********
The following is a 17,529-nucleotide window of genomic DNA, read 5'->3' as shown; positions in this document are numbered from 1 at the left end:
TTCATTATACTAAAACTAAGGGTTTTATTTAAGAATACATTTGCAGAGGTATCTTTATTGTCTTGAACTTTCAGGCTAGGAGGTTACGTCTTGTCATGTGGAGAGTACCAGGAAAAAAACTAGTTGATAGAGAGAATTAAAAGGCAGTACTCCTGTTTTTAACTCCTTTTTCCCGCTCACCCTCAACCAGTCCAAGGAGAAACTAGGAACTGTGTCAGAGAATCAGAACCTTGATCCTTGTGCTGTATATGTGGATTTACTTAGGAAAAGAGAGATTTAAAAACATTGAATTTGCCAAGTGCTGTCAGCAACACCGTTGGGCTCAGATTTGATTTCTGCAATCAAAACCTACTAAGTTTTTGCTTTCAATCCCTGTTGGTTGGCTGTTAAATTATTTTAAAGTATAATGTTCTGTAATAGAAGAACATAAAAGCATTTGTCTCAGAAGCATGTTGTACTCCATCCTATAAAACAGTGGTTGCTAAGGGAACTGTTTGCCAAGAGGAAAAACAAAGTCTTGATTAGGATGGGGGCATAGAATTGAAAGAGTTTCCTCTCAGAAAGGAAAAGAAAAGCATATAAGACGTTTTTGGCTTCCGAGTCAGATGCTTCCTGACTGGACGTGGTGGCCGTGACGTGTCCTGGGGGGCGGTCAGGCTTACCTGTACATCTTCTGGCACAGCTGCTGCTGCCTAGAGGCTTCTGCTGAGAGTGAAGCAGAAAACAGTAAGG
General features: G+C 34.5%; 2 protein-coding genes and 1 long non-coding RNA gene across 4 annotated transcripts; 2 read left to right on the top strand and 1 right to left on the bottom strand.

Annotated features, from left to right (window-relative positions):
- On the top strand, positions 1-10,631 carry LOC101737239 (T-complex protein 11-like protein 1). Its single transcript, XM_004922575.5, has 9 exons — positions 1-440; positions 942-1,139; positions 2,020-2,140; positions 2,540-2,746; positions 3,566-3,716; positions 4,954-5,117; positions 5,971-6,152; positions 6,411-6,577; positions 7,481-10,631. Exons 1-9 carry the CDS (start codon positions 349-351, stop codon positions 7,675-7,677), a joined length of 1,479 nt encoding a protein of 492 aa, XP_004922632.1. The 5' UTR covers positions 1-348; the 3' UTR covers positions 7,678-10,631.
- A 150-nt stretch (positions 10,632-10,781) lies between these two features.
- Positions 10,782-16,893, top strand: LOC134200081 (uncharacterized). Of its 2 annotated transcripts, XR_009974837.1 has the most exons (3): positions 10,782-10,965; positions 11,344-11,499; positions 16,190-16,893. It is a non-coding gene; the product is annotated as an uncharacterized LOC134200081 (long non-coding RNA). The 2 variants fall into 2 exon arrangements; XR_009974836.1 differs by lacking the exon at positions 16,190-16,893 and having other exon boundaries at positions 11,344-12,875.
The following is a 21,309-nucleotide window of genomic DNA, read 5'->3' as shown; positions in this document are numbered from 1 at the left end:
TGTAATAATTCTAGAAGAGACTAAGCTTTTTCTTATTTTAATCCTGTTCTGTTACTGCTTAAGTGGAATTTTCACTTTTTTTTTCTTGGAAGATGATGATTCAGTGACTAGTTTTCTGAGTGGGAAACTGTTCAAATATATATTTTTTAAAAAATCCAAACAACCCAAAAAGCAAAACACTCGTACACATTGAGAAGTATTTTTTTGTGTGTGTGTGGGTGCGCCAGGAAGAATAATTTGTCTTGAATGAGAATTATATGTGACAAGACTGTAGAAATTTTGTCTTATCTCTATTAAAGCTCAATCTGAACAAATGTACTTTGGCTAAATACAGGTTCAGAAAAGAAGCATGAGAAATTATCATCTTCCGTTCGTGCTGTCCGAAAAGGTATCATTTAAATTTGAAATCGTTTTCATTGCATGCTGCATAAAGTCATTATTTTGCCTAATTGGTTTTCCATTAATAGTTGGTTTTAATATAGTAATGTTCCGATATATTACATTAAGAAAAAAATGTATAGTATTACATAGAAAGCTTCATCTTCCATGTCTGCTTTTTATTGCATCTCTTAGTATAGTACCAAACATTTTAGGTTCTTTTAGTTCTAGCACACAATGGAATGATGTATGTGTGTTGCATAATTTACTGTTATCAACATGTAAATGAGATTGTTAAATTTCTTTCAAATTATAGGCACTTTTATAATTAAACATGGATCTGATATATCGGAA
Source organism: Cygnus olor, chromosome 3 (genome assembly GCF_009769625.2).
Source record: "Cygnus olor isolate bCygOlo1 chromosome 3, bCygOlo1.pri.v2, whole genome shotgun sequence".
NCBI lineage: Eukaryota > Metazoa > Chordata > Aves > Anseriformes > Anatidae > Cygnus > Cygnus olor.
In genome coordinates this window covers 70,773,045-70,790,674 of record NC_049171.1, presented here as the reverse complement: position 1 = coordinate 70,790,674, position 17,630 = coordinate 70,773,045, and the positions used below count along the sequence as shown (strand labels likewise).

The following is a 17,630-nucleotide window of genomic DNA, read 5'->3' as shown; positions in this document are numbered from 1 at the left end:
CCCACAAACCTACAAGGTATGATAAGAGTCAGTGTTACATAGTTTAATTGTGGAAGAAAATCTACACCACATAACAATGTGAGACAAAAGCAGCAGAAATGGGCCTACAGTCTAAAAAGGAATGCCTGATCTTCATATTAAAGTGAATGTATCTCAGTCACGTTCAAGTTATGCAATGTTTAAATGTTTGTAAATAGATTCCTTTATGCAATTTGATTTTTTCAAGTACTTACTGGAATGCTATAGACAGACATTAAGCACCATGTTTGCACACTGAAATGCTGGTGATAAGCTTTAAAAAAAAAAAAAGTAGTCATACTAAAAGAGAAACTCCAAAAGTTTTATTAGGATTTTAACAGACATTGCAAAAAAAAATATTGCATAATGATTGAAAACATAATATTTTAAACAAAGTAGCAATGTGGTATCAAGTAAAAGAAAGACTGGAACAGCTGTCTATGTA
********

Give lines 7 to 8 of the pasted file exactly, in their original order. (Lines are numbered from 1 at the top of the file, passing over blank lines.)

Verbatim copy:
- Positions 10,782-16,893, top strand: LOC134200081 (uncharacterized). Of its 2 annotated transcripts, XR_009974837.1 has the most exons (3): positions 10,782-10,965; positions 11,344-11,499; positions 16,190-16,893. It is a non-coding gene; the product is annotated as an uncharacterized LOC134200081 (long non-coding RNA). The 2 variants fall into 2 exon arrangements; XR_009974836.1 differs by lacking the exon at positions 16,190-16,893 and having other exon boundaries at positions 11,344-12,875.
The following is a 21,309-nucleotide window of genomic DNA, read 5'->3' as shown; positions in this document are numbered from 1 at the left end: